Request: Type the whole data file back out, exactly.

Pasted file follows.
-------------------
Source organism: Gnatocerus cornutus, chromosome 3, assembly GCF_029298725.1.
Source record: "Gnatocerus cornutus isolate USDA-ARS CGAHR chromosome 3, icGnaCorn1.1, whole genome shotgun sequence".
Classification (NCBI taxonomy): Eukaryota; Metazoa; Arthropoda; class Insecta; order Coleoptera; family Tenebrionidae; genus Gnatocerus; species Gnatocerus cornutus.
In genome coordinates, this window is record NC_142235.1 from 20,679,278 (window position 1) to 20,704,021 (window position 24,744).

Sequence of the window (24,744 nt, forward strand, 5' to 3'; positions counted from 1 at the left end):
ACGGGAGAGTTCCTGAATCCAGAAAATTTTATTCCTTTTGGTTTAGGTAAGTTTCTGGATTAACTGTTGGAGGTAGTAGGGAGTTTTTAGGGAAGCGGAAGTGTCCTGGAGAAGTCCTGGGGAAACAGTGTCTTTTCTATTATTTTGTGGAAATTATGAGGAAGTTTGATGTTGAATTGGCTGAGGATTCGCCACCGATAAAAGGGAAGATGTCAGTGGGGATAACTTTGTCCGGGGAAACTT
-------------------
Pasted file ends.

Source organism: Gnatocerus cornutus, chromosome 3, assembly GCF_029298725.1.
Source record: "Gnatocerus cornutus isolate USDA-ARS CGAHR chromosome 3, icGnaCorn1.1, whole genome shotgun sequence".
Classification (NCBI taxonomy): Eukaryota; Metazoa; Arthropoda; class Insecta; order Coleoptera; family Tenebrionidae; genus Gnatocerus; species Gnatocerus cornutus.
In genome coordinates, this window is record NC_142235.1 from 20,679,278 (window position 1) to 20,704,021 (window position 24,744).

Sequence of the window (24,744 nt, forward strand, 5' to 3'; positions counted from 1 at the left end):
ACGGGAGAGTTCCTGAATCCAGAAAATTTTATTCCTTTTGGTTTAGGTAAGTTTCTGGATTAACTGTTGGAGGTAGTAGGGAGTTTTTAGGGAAGCGGAAGTGTCCTGGAGAAGTCCTGGGGAAACAGTGTCTTTTCTATTATTTTGTGGAAATTATGAGGAAGTTTGATGTTGAATTGGCTGAGGATTCGCCACCGATAAAAGGGAAGATGTCAGTGGGGATAACTTTGTCCGGGGAAACTT